Matthew Namee

Matthew Namee serves as editor of OrthodoxHistory.org. He specializes in the history of Orthodoxy in America from the mid-19th to the mid-20th centuries. His publications include "Father Raphael Morgan: The First Orthodox Priest of African Descent in America" in St. Vladimir's Theological Quarterly (2009), Wichita's Lebanese Heritage (coauthor, 2010), and the Atlas of American Orthodox Christian Churches (contributing author, 2011). He has lectured at numerous conferences and hosts the American Orthodox History podcast on Ancient Faith Radio. Matthew is the former research assistant to baseball author and Boston Red Sox executive Bill James, and he helped to produce the Neyer/James Guide to Pitchers (2004). Also in 2004, Matthew cofounded The Hardball Times, a popular baseball website. He earned his J.D. from the University of Kansas in December 2012, and currently works as an associate in the employee benefits department at Hinkle Law Firm in Wichita, Kansas. He and his wife Catherine have three children. Matthew can be contacted at mfnamee [at] gmail [dot] com.


mnamee@hinklaw.com

American Orthodox Atlas Now Available in Electronic Format


If you've seen the Atlas of American Orthodox Christian Churches, edited by Alexei Krindatch, you know that it's an indispensable and utterly fascinating wealth of information on Orthodoxy in America, both past and present. I was honored to play a small role in creating the atlas, writing two articles, compiling...

This week in American Orthodox history (April 2-8)


April 3, 1904: On Palm Sunday, Fr. Nicola Yanney was ordained to the priesthood by St. Raphael Hawaweeny. Fr. Nicola was a young widower living in Kearney, Nebraska. His wife had died during childbirth in 1902, just days before  her husband's 29th birthday, leaving behind three other children. In August...

This week in American Orthodox history (March 26-April 1)


March 29, 1859: Fr. Peter Ekaterinovsky (aka Lysakov) was consecrated in Irkutsk, in Siberia, and given the title Bishop of New Archangel (Sitka), Alaska. He was about 38 years old. His predecessor was St. Innocent Veniaminov, who had initially been based in Sitka as diocesan bishop. In 1852, the diocesan...

Who are the clergy around St. Raphael’s casket?


On Tuesday, Aram Sarkisian told the story of a mystery photo featuring an Orthodox priest, whom he eventually identified as the Syrian/Antiochian Fr. Job Salloom of Washington, DC. In the course of his investigation, Aram noticed that the mystery priest bore a striking resemblance to a priest in an earlier...

This week in American Orthodox history (March 19-25)


March 25, 1886: The future Greek Archbishop and later Ecumenical Patriarch Athenagoras Spyrou was born. Athenagoras led the Greek Archdiocese from 1930 to 1948, when he was elected Patriarch of Constantinople. He served in that position for nearly a quarter-century, until his death in 1972. March 25, 1891: St. Alexis...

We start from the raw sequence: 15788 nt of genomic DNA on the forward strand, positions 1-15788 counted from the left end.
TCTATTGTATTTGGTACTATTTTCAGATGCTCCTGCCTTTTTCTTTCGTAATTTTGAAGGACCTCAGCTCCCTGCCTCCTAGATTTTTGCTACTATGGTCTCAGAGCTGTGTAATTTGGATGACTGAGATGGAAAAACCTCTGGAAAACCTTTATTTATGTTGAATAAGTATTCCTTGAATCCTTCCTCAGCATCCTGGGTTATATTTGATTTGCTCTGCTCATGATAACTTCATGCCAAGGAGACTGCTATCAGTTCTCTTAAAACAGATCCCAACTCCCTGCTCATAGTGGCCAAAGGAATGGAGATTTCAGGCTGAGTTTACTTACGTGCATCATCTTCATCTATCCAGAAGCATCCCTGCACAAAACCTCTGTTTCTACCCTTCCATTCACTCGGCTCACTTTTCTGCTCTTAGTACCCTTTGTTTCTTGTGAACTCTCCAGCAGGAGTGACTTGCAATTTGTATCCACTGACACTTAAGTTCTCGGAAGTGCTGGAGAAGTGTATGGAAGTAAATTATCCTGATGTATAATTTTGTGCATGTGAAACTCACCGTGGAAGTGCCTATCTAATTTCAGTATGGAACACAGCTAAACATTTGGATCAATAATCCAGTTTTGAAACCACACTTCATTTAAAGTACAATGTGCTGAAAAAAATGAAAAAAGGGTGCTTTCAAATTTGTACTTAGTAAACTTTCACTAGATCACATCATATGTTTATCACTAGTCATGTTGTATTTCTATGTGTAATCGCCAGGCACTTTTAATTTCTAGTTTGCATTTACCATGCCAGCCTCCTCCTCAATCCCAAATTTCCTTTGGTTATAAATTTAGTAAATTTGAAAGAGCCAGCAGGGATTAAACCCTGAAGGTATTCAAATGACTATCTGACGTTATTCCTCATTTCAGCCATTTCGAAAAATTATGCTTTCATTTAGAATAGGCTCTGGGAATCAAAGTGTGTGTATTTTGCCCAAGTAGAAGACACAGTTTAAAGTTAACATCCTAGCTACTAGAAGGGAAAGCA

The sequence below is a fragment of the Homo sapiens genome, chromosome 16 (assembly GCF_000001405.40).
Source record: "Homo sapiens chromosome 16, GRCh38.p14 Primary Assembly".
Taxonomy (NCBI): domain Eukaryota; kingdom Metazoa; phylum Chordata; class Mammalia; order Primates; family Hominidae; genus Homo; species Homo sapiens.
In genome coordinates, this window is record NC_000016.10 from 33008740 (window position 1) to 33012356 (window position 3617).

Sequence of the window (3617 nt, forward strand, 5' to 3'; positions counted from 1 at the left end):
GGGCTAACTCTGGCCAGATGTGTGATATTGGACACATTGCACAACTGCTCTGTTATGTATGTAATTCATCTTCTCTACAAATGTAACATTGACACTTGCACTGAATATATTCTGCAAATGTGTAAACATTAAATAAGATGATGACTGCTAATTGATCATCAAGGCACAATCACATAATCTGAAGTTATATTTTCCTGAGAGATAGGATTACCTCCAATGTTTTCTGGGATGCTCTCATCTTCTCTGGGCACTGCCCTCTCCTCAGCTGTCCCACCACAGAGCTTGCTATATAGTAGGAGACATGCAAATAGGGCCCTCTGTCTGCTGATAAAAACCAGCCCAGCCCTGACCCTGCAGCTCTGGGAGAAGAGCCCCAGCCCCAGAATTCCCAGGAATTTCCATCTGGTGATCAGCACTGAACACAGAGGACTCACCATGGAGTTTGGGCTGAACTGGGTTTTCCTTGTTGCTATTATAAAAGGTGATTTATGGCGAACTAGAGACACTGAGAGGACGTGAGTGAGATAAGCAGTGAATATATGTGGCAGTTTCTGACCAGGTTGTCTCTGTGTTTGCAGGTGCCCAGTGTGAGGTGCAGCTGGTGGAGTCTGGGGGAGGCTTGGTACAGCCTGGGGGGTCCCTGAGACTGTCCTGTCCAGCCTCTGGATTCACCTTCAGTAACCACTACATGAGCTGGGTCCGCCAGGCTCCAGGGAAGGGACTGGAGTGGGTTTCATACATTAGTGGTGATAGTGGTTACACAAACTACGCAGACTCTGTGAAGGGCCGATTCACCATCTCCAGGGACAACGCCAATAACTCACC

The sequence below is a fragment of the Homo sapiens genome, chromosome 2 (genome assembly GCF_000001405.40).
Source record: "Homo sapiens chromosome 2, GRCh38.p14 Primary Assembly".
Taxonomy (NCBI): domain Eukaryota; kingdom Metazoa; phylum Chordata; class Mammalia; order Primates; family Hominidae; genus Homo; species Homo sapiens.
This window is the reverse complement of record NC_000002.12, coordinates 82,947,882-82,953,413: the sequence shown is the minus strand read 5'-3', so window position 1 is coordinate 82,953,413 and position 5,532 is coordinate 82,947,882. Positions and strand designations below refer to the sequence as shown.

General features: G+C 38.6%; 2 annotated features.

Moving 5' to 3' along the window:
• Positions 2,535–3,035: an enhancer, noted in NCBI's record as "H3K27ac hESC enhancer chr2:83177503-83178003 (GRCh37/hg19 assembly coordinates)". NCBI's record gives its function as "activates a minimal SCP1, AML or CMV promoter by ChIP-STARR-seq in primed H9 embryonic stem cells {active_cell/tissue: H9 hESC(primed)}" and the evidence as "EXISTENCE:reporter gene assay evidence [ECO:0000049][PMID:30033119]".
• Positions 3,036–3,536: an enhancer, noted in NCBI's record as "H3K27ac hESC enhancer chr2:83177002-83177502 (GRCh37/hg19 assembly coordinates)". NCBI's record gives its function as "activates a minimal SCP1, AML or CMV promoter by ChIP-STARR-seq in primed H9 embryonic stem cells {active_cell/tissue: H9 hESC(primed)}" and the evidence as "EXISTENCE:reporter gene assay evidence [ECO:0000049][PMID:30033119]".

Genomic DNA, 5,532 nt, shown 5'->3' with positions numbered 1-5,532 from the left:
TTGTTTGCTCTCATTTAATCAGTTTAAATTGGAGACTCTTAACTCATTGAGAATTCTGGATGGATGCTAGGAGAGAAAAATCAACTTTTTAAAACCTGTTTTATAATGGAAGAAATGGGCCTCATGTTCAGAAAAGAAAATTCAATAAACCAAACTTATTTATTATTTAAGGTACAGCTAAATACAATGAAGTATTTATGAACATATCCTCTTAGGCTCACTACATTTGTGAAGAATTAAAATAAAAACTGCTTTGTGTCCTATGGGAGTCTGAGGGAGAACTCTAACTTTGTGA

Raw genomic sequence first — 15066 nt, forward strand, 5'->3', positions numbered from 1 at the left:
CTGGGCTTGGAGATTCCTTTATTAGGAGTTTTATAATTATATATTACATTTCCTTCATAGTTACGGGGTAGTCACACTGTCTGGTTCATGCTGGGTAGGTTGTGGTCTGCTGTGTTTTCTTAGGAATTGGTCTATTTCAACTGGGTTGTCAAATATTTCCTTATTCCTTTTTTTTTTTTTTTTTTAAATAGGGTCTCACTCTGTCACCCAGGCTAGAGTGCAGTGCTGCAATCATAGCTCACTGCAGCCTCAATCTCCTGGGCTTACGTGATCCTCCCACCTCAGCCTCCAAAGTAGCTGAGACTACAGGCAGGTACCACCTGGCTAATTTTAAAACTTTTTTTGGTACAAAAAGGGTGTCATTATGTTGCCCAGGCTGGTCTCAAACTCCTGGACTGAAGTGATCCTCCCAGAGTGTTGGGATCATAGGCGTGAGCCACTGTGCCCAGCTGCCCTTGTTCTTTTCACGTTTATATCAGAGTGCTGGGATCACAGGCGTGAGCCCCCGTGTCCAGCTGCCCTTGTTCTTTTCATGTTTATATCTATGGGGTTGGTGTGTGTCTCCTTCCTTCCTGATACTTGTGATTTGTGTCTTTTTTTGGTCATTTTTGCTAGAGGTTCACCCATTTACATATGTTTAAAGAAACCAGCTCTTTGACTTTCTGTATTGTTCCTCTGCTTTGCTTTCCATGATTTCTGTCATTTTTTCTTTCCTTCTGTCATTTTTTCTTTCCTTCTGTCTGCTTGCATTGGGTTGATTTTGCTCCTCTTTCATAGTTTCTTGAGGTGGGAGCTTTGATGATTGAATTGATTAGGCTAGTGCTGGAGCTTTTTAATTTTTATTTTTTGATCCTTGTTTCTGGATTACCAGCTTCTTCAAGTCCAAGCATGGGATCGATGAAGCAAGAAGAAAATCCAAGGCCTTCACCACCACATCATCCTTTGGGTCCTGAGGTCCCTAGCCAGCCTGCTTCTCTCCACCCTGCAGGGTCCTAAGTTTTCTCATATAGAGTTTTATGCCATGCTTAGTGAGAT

This week in American Orthodox history (March 12-18)


This week is a busy one: March 14, 1767: Philip Ludwell III, the first Orthodox convert in American history, died in London. Decades earlier, in 1738, Ludwell had joined the Orthodox Church in London. He was just 22 at the time, and was a rising star in the Virginia aristocracy....

Reviving the American Orthodox History podcast


Today, Ancient Faith Radio aired the latest episode of my American Orthodox History podcast, which is available HERE and is basically an audio version of my "This week in American Orthodox history" article (with some ad-libbing). And in case you missed it, last week, I revived the podcast with an...

This week in American Orthodox history (March 5-11)


March 10, 1866: The future Archbishop Arseny Chagovtsov was born in Kharkov, in what was then the Russian Empire and what is today Ukraine. A widowed priest, he became a monk and came to America in 1903 to serve in the Russian North American Mission. He was instrumental in the...

This week in American Orthodox history (February 27-March 4)


March 2, 1865: Fr. Agapius Honcharenko served the first public Orthodox Divine Liturgy in New York. Way back in 2009, I wrote a pair of articles about that liturgy; click here and here to read them. What I wasn't aware of at the time was that Honcharenko had celebrated the...

ROCOR to offer an annual memorial service for Philip Ludwell III


Today being a Monday, I normally would publish the next edition of my "This week in American Orthodox history" series (in which I would say, among other things, that today marks the 97th anniversary of St. Raphael Hawaweeny's repose). But that will have to wait until tomorrow, because I need...